Use prelims to your advantage
With the preliminary matric examinations just around the corner, learners should use them as an opportunity to assess their preparedness for their final exams, as well as to boost their year mark and chances of landing a place in their chosen higher education course and institution.
Education expert Wonga Ntshinga, a Senior Head of Programme at The Independent Institute of Education, SA’s leading private higher education institution, says many learners don’t understand the importance and the value of their penultimate school exams.
“Often learners view the prelims as an annoying inconvenience on their road to writing their final exams, when in fact these exams are very important for a number of reasons.”
Ntshinga says prelims provide the only objective yardstick to determine how well prepared you are for your final exams, and your performance in these exams should be used to inform your strategy in the lead-up to the finals.
“Prelims provide a great opportunity to consolidate your study methods and adjust them where they are shown to be inadequate. They also help you to experience the kind of the stress you’ll have to endure during final exams, which means that you can use the opportunity to develop better stress management and coping mechanisms if necessary.
“Additionally, you will be able to gauge how much time you require to master your various subjects, which will help you draw up an accurate and effective study roster in the weeks ahead of your final exams. And if you master your current study materials, you won’t need to devote so much time on them later, freeing you up to dedicate your time to mastering any new work which you will encounter in the weeks and months to come.”
Ntshinga says another reason for learners to take the prelim exams very seriously, is because they can influence – positively or negatively – a person’s higher education chances.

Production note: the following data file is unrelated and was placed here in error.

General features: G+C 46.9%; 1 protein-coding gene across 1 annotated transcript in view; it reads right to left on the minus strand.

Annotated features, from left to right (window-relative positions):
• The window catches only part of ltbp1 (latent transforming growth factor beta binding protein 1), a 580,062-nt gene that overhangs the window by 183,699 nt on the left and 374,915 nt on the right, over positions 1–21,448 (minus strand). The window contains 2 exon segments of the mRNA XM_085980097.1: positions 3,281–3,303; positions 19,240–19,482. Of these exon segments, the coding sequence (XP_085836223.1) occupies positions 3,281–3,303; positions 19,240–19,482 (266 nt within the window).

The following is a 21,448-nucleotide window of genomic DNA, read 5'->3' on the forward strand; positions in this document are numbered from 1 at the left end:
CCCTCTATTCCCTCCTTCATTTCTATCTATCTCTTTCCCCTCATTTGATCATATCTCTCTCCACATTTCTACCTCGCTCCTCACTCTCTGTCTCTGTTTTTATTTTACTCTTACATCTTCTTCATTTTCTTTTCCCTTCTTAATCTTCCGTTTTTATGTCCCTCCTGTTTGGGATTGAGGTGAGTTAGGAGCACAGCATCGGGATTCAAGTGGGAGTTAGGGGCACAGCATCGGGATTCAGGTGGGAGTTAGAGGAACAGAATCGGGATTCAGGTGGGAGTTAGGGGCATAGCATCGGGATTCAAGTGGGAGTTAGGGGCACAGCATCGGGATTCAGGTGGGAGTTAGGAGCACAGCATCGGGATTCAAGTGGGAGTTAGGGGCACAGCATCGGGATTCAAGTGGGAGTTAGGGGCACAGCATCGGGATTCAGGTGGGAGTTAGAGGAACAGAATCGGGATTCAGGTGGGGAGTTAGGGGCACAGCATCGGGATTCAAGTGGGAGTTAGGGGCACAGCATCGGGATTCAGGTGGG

“Conditional offers from higher education institutions could still be withdrawn if you do not perform well, while in other instances, the prelim marks may be the ones that will secure you the space you desire.”
Finally, the preliminary results contribute to learners’ overall year mark.
“If you do well in your prelims, you will be able to write your final exams with the peace of mind that comes from being well prepared, and knowing that your overall performance during the past year already puts you in a good position,” Ntshinga says.
Ntshinga says learners should stick to the basic best principles of studying effectively: by organising, preparing and planning.
“It is important that you first organise your time, your work and your environment. Have a clear plan for what you will study every day and ensure you have all the materials you require. When preparing, ensure that you have looked at all your subjects and all the work you need to study for that subject. Then, when you are clear on the scope, draw up a study roster.
“You should stick to this roster, and ensure that you have also factored in time for a second round of revision, as well as writing past papers. Focus on the big, overall picture, and also on the details. If you are happy and confident that you have given it your all in your preparation, you will be able to enter the exam room calmly and with the energy and focus required to perform at your very best.”
As with any examinations, learners should also ensure they maintain a healthy and balanced lifestyle, he adds.
“Exercise, eat well, get your eight hours of shut eye every night, and learn to manage your stress. Make time for taking a break with your friends, and don’t get sucked into a pattern of procrastination.
“The next few months will be some of the most important in your life, and their impact will leave an enduring impression on your future ability to build the career of your choice. Yes, it is a sacrifice that you need to make. But soon it will be over, and you will forever thank your future self that you did.”
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